powered by google
Documenting the American South Logo
Colonial and State Records of North Carolina
Advanced Search Options
Report by a committee of the North Carolina General Assembly concerning the state of Franklin
North Carolina. General Assembly
December 1786
Volume 22, Pages 653-655

-------------------- page 653 --------------------
REPORT OF COMMITTEE ON SUNDRY PETITIONS.

Your Committee to whom was referred sundry petitions from the Inhabitants of Washington, Sullivan and Greene Counties:

Impressed with a sense of the sufferings of those people during the Anarchy which has long prevailed among them, beg leave to suggest the necessity of extending to them the benefits of Government and protection: and that they be Assured they will neither be discarded or neglected by their brethren on this side the mountains: but that they shall remain secure in regard to Liberty and property;

Your Committee are Farther of Opinion that the numbers and wealth of those Counties will by no means enable them as yet to support a separate Government; and that therefore, the Legislature of North Carolina cannot accede to a separation at this period without at once abandoning a Considerable number of her wealthy Citizens to ruin and distress:

It appears to Your Committee that some designing persons in that Country have so far deluded many of the Citizens as to make them wish a separation under an Idea that they, by the Act of Cession passed in June, 1784, were forever severed from this Government and its protection, and would be an emancipation from Slavery. This notion pervaded the minds of a majority for some time, while led on by a blind infatuation: But when they had time to reflect, they clearly discovered that they were equal partakers with the rest of the State in the mild influence of its Constitution and Laws, and were equally represented in its Counties.

Your Committee beg leave to represent that while Anarchy prevailed in the Counties of Washington, Sullivan and Greene, various Acts were done under the authority of the supposed State of Franklin, which were not strictly Right and Consonant to the Laws of this State, and the persons promoting the same have become highly reprehensible; but as Great Contentions and Animosities would arise among the different Classes of people in that Country, should those offences be punished,

Your Committee beg leave to suggest the necessity of passing an Act or Acts of Oblivion, so as to Conciliate and Quiet the minds of those who may have through Blindness or Passion, acted thus unguardedly: Provided, the said act or Acts do not extend to confirm

-------------------- page 654 --------------------
any Law Proceedings in Civil Suits, but that the same may be reviewed in the Courts of Common Law.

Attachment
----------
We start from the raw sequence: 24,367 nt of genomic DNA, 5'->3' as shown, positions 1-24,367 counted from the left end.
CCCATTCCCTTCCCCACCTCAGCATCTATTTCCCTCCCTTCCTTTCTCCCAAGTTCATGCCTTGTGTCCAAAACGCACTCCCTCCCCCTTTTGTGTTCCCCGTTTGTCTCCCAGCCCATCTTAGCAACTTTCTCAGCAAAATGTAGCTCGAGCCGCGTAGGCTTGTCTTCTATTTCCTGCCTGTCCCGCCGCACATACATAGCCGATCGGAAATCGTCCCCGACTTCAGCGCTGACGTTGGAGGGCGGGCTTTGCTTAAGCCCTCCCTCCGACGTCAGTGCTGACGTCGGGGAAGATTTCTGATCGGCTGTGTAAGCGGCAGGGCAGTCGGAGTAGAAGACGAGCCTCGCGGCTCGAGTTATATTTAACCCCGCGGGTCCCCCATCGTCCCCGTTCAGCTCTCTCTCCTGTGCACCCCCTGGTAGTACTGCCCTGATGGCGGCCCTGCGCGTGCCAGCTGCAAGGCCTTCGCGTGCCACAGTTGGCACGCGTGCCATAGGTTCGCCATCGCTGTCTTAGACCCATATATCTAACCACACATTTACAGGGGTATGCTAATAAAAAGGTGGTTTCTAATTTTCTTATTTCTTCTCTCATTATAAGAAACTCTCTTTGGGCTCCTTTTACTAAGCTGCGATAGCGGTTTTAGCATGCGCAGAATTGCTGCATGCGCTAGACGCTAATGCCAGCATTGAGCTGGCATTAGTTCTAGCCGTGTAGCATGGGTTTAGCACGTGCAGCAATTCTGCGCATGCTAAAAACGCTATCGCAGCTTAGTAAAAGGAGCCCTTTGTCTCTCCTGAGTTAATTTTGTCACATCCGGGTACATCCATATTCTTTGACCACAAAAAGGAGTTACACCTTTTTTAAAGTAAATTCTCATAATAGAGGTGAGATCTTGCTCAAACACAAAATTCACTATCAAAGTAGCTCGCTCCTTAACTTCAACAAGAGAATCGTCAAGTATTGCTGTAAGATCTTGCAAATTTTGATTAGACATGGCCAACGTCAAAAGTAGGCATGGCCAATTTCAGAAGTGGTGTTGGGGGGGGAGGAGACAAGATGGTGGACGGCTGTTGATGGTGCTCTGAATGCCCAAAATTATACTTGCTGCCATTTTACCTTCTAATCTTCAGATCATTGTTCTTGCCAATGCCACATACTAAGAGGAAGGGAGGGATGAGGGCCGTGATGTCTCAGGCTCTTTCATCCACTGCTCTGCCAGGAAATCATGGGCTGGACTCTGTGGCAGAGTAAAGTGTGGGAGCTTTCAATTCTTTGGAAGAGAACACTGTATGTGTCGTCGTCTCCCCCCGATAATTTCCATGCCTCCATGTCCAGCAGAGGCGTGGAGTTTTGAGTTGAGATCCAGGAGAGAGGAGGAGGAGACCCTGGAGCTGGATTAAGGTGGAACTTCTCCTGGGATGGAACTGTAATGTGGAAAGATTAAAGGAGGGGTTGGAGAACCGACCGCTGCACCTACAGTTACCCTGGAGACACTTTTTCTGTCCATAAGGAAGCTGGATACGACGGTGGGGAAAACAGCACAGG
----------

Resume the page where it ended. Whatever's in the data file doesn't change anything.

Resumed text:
Your Committee beg leave to report as their Opinion that the Citizens of Washington, Sullivan and Greene be required to pay the arrears of taxes due from them, previous to the commencement of the interregnum of Government in that part of the State, and that they be released from the payment of any taxes which have become due for the years 1784 and 1785, since that time until the Year 1787:

Your Committee are induced to make this last recommendation from a conviction, that during that Period the people were much Oppressed, and as they enjoyed none of the benefits of Government they Ought not in Justice to be loaded with its burthens.

Your Committee beg leave to recommend the most Friendly intercourse between the Citizens of this State on the eastern and western waters, but above all that the faction and discord which have too long prevailed, may be no longer suffered to have an existence in the Western world:

This your Committee conceive is to be effected by extending friendly protection to those whose habitations are west of the Apalachian Mountains.

Your Committee beg leave to suggest that although a separation is at this time is impracticable, yet whenever the wealth and Numbers of the Citizens on the western waters so much increase as to make the same necessary, that then we are free to say a separation may take place upon Friendly and reciprocal terms and under certain compacts and stipulations.

ELISHA BATTLE, C.


North Carolina.


In Senate, 13th Decr., 1786.

The foregoing report was read, amended and concurred with as amended.

JAMES COOR, S. S.
By Order:
J. Haywood, Cl.
Concurred.

-------------------- page 655 --------------------


In the House of Commons, 15 Decr., 1786.

Read and Concurred with.

JOHN B. ASHE, S. C.
By order:
J. Hunt, Clk.

(Endorsement):

Report of the Committee on the petitions of the Inhabts. of Washington, Sullivan & Greene.